23 New Mexicans have suffered rattlesnake bites so far this year.
NM Poison and Drug Information Center urges back-to-school safety
August 11, 2015
As summer break draws to a close, the New Mexico Poison and Drug Information Center, part of the University of New Mexico College of Pharmacy, has some tips to help keep your student poison-free:
- To avoid food poisoning, ensure cold foods stay cool and warm foods stay warm. For example, when taking a cold-cut sandwich with mayonnaise for lunch, make sure to also pack ice or a cold pack.
- Children should never eat or drink something if they are not sure that it is okay to do so. Medicines often look and taste like candy, and cleaning products often look and smell like food or drink.
- Students should wash their hands thoroughly before eating and after art projects. While most school supplies are non-toxic, ingestion of these substances is not recommended.
- Students should be reminded to follow directions carefully during science projects. Some chemicals are highly toxic and can react violently with water and other substances. Wear gloves when appropriate.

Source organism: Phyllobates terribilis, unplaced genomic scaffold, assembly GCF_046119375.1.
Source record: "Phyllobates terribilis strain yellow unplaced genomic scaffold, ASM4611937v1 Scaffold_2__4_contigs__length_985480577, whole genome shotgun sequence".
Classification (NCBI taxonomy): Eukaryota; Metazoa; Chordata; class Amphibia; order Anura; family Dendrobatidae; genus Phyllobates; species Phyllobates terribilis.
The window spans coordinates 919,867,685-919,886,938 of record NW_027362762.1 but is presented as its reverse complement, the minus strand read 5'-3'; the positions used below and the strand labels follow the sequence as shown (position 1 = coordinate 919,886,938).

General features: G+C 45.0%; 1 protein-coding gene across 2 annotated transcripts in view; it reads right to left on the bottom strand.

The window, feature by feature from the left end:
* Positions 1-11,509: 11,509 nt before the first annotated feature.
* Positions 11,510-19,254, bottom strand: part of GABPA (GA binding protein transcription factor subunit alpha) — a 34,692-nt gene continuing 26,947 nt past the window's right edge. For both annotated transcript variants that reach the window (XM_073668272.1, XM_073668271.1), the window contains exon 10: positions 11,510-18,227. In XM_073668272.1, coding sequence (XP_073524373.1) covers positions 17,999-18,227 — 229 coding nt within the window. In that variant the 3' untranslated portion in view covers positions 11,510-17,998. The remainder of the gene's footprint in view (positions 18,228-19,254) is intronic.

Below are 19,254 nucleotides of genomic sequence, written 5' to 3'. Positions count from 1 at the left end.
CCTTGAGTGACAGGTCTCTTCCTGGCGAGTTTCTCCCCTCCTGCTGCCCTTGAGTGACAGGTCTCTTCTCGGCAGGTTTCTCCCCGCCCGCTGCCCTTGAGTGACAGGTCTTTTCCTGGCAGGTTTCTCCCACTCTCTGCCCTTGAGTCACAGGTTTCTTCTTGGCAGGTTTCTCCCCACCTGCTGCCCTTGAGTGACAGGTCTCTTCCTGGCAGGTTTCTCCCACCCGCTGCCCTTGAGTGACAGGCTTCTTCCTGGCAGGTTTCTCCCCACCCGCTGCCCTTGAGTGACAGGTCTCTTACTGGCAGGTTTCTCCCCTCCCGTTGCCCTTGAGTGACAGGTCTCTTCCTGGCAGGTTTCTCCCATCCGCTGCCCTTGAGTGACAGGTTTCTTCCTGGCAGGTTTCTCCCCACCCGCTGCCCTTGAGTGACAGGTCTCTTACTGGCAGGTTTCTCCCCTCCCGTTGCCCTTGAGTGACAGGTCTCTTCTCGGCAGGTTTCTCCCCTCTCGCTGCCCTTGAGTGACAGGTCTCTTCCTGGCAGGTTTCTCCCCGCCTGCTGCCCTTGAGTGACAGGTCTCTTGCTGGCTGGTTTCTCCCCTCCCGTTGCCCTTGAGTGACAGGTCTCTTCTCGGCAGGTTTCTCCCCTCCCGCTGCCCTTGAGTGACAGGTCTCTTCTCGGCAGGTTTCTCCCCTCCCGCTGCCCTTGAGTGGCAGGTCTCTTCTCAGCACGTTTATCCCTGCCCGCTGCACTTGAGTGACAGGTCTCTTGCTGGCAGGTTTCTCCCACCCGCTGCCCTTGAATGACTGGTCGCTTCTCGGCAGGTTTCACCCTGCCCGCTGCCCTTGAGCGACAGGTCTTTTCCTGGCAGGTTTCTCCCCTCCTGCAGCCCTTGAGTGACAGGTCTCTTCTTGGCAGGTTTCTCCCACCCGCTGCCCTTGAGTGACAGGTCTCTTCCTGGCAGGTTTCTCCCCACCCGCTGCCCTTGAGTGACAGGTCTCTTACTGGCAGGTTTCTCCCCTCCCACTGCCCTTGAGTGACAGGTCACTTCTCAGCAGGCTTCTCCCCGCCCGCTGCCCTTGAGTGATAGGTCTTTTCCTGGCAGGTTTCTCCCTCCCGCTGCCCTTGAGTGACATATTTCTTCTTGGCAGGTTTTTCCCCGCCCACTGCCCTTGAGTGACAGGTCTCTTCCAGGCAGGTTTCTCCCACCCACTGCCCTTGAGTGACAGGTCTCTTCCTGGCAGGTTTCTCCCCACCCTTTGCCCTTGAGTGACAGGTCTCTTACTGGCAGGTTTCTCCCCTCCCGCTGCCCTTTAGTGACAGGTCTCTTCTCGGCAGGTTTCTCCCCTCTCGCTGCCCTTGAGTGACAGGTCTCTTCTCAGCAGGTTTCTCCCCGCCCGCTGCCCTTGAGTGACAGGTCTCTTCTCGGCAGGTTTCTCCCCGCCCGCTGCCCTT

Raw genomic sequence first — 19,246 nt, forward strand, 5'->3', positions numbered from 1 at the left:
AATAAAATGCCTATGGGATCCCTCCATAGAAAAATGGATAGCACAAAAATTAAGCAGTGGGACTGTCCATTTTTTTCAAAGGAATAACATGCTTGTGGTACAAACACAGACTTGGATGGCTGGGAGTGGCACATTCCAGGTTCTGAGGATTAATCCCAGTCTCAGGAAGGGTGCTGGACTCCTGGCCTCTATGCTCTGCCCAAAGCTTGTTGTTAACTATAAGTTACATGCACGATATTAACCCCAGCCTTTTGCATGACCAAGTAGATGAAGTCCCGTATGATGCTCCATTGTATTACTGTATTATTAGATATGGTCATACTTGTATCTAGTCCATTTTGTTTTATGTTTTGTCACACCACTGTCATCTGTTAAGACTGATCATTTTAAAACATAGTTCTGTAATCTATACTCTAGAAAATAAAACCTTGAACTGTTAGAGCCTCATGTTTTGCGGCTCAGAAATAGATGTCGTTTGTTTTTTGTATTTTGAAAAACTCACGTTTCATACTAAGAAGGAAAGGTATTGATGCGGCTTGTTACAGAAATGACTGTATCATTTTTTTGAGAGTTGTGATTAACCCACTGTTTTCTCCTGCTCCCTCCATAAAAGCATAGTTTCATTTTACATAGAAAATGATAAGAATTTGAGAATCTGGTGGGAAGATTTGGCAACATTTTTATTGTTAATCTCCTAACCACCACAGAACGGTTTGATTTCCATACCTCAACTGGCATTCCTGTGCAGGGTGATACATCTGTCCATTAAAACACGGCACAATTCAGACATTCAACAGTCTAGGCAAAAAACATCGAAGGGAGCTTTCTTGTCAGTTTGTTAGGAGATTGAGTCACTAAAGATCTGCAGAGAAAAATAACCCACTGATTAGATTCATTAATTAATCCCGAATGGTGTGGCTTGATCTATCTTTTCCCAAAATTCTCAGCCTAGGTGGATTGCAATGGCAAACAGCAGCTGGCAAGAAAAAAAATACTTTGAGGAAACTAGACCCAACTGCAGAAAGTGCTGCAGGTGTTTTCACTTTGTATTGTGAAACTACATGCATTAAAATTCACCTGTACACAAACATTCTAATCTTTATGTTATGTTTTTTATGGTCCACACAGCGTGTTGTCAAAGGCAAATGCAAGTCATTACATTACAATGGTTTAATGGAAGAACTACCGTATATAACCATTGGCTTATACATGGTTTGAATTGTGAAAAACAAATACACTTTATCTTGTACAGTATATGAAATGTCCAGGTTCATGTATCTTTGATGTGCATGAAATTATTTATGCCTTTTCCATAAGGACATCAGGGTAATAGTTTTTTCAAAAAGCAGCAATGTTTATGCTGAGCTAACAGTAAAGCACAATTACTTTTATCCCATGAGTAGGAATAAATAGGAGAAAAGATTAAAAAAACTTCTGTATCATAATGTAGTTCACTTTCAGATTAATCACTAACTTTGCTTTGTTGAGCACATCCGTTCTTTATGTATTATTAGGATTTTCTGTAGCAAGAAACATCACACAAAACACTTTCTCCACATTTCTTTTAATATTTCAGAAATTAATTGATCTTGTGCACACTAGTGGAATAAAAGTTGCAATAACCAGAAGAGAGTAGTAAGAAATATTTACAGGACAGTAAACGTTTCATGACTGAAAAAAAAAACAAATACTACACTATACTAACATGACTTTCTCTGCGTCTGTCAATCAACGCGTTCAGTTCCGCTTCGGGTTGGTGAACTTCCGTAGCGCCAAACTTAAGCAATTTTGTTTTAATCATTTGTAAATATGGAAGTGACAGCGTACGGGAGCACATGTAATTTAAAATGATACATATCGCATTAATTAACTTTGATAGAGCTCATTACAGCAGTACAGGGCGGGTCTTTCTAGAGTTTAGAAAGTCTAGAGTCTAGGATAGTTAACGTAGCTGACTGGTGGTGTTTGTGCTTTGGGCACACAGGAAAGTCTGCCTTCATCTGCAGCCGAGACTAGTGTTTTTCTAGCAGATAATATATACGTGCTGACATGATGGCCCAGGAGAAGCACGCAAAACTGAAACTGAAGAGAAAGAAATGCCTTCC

- A trusted adult, such as a parent or school nurse, should always help children take their medications.
- Children and adolescents should avoid alcohol. Small amounts of alcohol can be highly toxic in children and adolescents, and is even more dangerous when mixed with caffeine or certain medications. Of course, alcohol and driving never mix.
- There are a lot of synthetic drugs being made by hobby chemists. Recently, Miami police seized what resembled the popular sour and chewy candy to be coated with the synthetic drug, ethylone. Parents should talk to their children about such dangers.
- Too much caffeine can be toxic. Children and adolescents should have no more than 100 mg of caffeine a day. A typical can of soda contains around 40 mg of caffeine. Energy drinks should be strictly limited.
- Time spent in the sun should be limited, especially between 10 a.m. and 4 p.m. Wear plenty of sunscreen that has an SPF of at least 15, protects against both UVA and UVB rays (“broad-spectrum”), and is PABA-free. Children and adolescents should stay well-hydrated during sport activities.
- Ensure childhood vaccinations are up-to-date.
- If you think that your child or student has been poisoned, call 1-800-222-1222 right away. Do not wait for the person to look or feel sick or ask for help.
Andrew Vega, 33, was a vibrant, upbeat pharmacy student in his second year when he died suddenly from a medical episode in 2016. His passing sent shock waves through the college.
Donald A. Godwin had been serving as interim dean since last summer.